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House passes 2-year extension of Section 702

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  1. National Security
Section 702 of the Foreign Intelligence Surveillance Act has been used in the past to collect information on journalists.
Photo of the U.S. Capitol building in Washington, D.C.
The U.S. Capitol building in Washington, D.C. (Photo by Wally Gobetz)

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As readers of this newsletter may recall, Congress last December passed a four-month extension of the foreign intelligence collection authority known as Section 702, which is set to expire on April 19. The law permits the government to collect communications in the U.S. without a warrant if it is targeting a non-U.S. person (a citizen or permanent resident) overseas. It is controversial because, in its current form, Section 702 collection can “incidentally” sweep in communications where Americans are communicating with the target, which can then be searched without a warrant for law enforcement purposes. And 702 data has been searched for information on journalists.

Last week, the House of Representatives reauthorized Section 702 authority for two years by a vote of 273 to 147. Passage followed initial floor consideration on Wednesday, when 19 Republicans joined 209 Democrats in voting against the “rule” that would have governed debate. 

Here’s a summary of what exactly happened.

The initial House rule that went down on Wednesday would have authorized debate on H.R. 7888, the Reforming Intelligence and Securing America Act, or RISAA. The bill was presented by House leadership as a compromise between dueling proposals backed by the House Judiciary Committee, which favors strong reforms, and the House Intelligence Committee, which has backed more modest changes. RISAA, which initially would have reauthorized Section 702 as amended for five years, ended up closer in substance to the Intelligence Committee language.

The bill has a number of interesting provisions, including one that could be read to extend Section 702 indefinitely, but the main one worth noting governs when the FBI would need to seek a warrant to query already-collected 702 material. As we explained in more detail in a previous post, the Intelligence Committee proposal and RISAA would require a warrant only when the search is exclusively for evidence of a crime, which represents a vanishingly small number of such queries. Typically, queries can have both a foreign intelligence and criminal purpose.

The rule that was defeated last Wednesday would have permitted a vote on an amendment to strengthen the warrant requirement. That is, it would have prohibited querying in cases where the compelled production of the same information in an ordinary criminal case would require a warrant, with exceptions for, among other things, exigent circumstances. 

But the House Rules Committee voted not to permit consideration of another amendment — a priority of 702 reformers — that would block the government from circumventing constitutional or legal limits on acquisition by purchasing information from a private source. It also voted to allow consideration of three controversial amendments — opposed by reformers and supported by the Intelligence Committee — that, if adopted, would have permitted querying to vet foreigners traveling to the U.S., expanded the types of facilities that are required to turn over communications under 702, and broadened the already-broad definition of “foreign intelligence” to include counter-narcotics.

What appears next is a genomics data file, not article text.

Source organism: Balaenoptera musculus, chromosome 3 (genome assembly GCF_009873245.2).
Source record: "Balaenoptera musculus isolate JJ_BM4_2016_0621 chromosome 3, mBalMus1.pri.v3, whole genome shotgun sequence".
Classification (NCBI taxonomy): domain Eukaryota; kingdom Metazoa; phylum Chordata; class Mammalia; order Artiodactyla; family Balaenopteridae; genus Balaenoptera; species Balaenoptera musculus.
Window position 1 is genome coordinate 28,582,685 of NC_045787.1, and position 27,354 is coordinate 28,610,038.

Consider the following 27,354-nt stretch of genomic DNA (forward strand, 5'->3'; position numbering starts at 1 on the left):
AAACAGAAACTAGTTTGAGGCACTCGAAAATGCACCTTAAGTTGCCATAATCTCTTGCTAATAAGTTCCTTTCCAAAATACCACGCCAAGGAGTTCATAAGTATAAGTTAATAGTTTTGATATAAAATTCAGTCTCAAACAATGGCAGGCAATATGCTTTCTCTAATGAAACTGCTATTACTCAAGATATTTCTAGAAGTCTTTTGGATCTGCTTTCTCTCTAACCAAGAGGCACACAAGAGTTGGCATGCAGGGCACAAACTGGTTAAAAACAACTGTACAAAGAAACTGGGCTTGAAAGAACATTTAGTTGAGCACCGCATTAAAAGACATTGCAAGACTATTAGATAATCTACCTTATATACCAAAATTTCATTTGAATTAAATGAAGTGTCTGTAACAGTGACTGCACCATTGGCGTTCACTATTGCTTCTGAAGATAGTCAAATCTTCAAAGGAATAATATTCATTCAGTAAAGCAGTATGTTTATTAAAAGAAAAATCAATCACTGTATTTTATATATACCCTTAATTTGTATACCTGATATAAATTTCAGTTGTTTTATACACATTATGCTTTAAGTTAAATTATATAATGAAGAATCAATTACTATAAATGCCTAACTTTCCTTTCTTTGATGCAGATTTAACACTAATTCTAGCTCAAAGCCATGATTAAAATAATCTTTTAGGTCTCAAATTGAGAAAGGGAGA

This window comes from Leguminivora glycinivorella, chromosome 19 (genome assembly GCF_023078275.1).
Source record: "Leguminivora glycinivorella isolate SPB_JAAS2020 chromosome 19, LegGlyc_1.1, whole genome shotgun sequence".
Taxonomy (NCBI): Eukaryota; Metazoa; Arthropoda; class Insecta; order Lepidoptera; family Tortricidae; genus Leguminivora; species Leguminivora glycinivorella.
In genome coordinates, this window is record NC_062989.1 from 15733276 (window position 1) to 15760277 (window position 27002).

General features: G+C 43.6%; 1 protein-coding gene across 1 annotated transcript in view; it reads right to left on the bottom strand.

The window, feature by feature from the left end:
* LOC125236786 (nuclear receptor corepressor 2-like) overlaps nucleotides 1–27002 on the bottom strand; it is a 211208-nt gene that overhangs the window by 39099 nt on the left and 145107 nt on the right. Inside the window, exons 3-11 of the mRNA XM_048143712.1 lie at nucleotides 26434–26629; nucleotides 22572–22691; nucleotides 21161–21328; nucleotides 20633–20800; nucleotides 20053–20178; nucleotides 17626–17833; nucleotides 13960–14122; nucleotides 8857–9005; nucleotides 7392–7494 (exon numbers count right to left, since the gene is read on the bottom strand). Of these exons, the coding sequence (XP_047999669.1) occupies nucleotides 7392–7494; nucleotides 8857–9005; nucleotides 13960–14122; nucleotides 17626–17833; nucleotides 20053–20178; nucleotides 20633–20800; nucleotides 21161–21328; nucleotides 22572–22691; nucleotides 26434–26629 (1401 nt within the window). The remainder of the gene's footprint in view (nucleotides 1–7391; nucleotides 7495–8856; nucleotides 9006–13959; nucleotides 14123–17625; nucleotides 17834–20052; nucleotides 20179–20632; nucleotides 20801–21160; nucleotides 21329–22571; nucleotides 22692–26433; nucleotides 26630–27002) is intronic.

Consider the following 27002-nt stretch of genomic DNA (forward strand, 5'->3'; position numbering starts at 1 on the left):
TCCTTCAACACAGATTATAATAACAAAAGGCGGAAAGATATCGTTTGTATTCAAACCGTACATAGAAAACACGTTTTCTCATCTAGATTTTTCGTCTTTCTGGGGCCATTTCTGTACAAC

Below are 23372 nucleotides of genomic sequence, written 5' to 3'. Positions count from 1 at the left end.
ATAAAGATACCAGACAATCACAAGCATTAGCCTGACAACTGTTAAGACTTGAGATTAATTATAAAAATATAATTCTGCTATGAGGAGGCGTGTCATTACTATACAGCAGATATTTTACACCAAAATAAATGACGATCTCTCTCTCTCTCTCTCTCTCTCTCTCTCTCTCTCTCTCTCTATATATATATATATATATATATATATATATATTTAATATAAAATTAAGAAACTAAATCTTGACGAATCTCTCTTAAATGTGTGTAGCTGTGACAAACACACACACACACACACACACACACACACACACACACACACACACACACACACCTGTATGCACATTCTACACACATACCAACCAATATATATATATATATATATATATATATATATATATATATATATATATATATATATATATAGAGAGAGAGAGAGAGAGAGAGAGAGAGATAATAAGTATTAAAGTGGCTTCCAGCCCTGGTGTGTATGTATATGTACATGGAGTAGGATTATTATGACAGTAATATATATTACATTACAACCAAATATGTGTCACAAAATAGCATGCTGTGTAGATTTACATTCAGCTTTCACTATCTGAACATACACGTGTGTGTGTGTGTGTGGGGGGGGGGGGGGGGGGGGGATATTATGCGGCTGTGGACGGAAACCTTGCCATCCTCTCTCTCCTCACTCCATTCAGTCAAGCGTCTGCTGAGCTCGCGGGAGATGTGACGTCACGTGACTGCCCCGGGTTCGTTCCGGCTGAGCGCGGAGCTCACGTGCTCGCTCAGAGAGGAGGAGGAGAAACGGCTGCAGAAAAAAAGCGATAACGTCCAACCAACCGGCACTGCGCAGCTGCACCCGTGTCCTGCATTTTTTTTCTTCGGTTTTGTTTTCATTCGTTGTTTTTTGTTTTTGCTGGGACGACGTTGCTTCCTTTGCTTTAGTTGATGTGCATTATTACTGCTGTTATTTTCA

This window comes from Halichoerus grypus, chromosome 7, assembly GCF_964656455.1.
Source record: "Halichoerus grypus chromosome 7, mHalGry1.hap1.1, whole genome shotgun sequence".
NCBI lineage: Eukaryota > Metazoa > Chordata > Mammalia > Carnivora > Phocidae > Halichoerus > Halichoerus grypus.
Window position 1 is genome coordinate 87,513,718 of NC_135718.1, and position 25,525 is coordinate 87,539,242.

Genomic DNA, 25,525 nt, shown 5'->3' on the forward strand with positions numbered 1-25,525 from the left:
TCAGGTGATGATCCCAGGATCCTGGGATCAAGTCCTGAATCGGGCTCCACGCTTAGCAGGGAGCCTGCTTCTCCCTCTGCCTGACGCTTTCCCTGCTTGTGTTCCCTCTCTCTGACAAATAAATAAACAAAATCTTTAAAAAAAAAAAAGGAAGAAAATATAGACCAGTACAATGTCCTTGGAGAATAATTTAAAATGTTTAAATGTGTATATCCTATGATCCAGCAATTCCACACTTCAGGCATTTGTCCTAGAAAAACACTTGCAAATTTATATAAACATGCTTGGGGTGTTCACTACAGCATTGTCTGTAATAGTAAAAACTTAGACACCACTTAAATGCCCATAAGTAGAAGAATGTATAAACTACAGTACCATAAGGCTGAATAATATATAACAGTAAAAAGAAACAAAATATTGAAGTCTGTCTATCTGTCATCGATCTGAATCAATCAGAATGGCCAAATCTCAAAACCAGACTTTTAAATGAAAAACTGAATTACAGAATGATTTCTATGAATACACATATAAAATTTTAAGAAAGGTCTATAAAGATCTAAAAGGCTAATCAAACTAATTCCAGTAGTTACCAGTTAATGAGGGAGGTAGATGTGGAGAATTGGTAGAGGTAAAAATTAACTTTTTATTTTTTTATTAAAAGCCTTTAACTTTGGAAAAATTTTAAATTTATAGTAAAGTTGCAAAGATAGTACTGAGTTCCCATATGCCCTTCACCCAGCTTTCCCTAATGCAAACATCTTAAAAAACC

The latter two could be of particular concern for journalists. The facilities amendment is controversial because it could expand the list of covered companies to those that just have access to the equipment on which communications transit. The amendment excludes some obviously problematic facilities like hotels and coffee shops, but the fact it had to do so highlights the potential concern. And expanding “foreign intelligence” to counter-narcotics could extend collection to, for instance, the overseas sources of journalists covering cartels (and therefore those journalists’ confidential communications with those sources). 

On Friday, however, House leadership brought RISAA back to the floor with only a two-year, rather than five-year, extension. This time, the rule passed along party lines and the House then passed the base bill by that 273 to 147 vote (with bipartisan splits on both sides). Unusually, a vote on the warrant requirement amendment failed by a tie: 212 to 212. And all three Intelligence Committee amendments passed: facilities-expansion by 236 to 186, immigration vetting by 227 to 193, and counter-narcotics by 268 to 152. One House Judiciary Committee amendment — requiring certain reporting on U.S. person queries — passed 269 to 153.

Long story short, 702 reauthorization is now headed to the Senate, but will likely have to be considered again at some point before April 2026.

The Technology and Press Freedom Project at the Reporters Committee for Freedom of the Press uses integrated advocacy — combining the law, policy analysis, and public education — to defend and promote press rights on issues at the intersection of technology and press freedom, such as reporter-source confidentiality protections, electronic surveillance law and policy, and content regulation online and in other media. TPFP is directed by Reporters Committee attorney Gabe Rottman. He works with RCFP Staff Attorney Grayson Clary and Technology and Press Freedom Project Fellow Emily Hockett.

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